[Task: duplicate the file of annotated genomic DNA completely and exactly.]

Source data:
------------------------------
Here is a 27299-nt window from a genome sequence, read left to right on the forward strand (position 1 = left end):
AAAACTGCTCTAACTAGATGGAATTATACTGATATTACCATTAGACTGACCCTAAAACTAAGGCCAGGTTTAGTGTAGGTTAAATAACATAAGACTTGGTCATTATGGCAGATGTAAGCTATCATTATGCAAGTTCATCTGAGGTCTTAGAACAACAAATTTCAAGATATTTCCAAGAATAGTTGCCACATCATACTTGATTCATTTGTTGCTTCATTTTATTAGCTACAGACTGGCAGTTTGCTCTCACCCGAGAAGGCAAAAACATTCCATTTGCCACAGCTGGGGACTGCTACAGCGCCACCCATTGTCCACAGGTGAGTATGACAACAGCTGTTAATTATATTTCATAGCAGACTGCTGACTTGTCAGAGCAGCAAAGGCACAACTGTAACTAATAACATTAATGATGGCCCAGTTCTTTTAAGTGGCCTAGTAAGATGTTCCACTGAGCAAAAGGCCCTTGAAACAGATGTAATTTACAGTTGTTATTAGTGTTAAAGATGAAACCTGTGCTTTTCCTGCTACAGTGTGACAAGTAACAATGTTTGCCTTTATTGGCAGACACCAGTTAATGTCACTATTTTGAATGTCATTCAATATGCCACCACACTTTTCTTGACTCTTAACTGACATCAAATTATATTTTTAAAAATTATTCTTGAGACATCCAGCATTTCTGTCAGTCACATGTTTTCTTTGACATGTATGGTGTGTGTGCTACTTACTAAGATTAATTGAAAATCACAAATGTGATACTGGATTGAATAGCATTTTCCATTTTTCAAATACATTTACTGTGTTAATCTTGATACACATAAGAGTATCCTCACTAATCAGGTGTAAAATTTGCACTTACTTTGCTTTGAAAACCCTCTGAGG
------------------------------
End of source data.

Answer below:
Here is a 27299-nt window from a genome sequence, read left to right on the forward strand (position 1 = left end):
AAAACTGCTCTAACTAGATGGAATTATACTGATATTACCATTAGACTGACCCTAAAACTAAGGCCAGGTTTAGTGTAGGTTAAATAACATAAGACTTGGTCATTATGGCAGATGTAAGCTATCATTATGCAAGTTCATCTGAGGTCTTAGAACAACAAATTTCAAGATATTTCCAAGAATAGTTGCCACATCATACTTGATTCATTTGTTGCTTCATTTTATTAGCTACAGACTGGCAGTTTGCTCTCACCCGAGAAGGCAAAAACATTCCATTTGCCACAGCTGGGGACTGCTACAGCGCCACCCATTGTCCACAGGTGAGTATGACAACAGCTGTTAATTATATTTCATAGCAGACTGCTGACTTGTCAGAGCAGCAAAGGCACAACTGTAACTAATAACATTAATGATGGCCCAGTTCTTTTAAGTGGCCTAGTAAGATGTTCCACTGAGCAAAAGGCCCTTGAAACAGATGTAATTTACAGTTGTTATTAGTGTTAAAGATGAAACCTGTGCTTTTCCTGCTACAGTGTGACAAGTAACAATGTTTGCCTTTATTGGCAGACACCAGTTAATGTCACTATTTTGAATGTCATTCAATATGCCACCACACTTTTCTTGACTCTTAACTGACATCAAATTATATTTTTAAAAATTATTCTTGAGACATCCAGCATTTCTGTCAGTCACATGTTTTCTTTGACATGTATGGTGTGTGTGCTACTTACTAAGATTAATTGAAAATCACAAATGTGATACTGGATTGAATAGCATTTTCCATTTTTCAAATACATTTACTGTGTTAATCTTGATACACATAAGAGTATCCTCACTAATCAGGTGTAAAATTTGCACTTACTTTGCTTTGAAAACCCTCTGAGG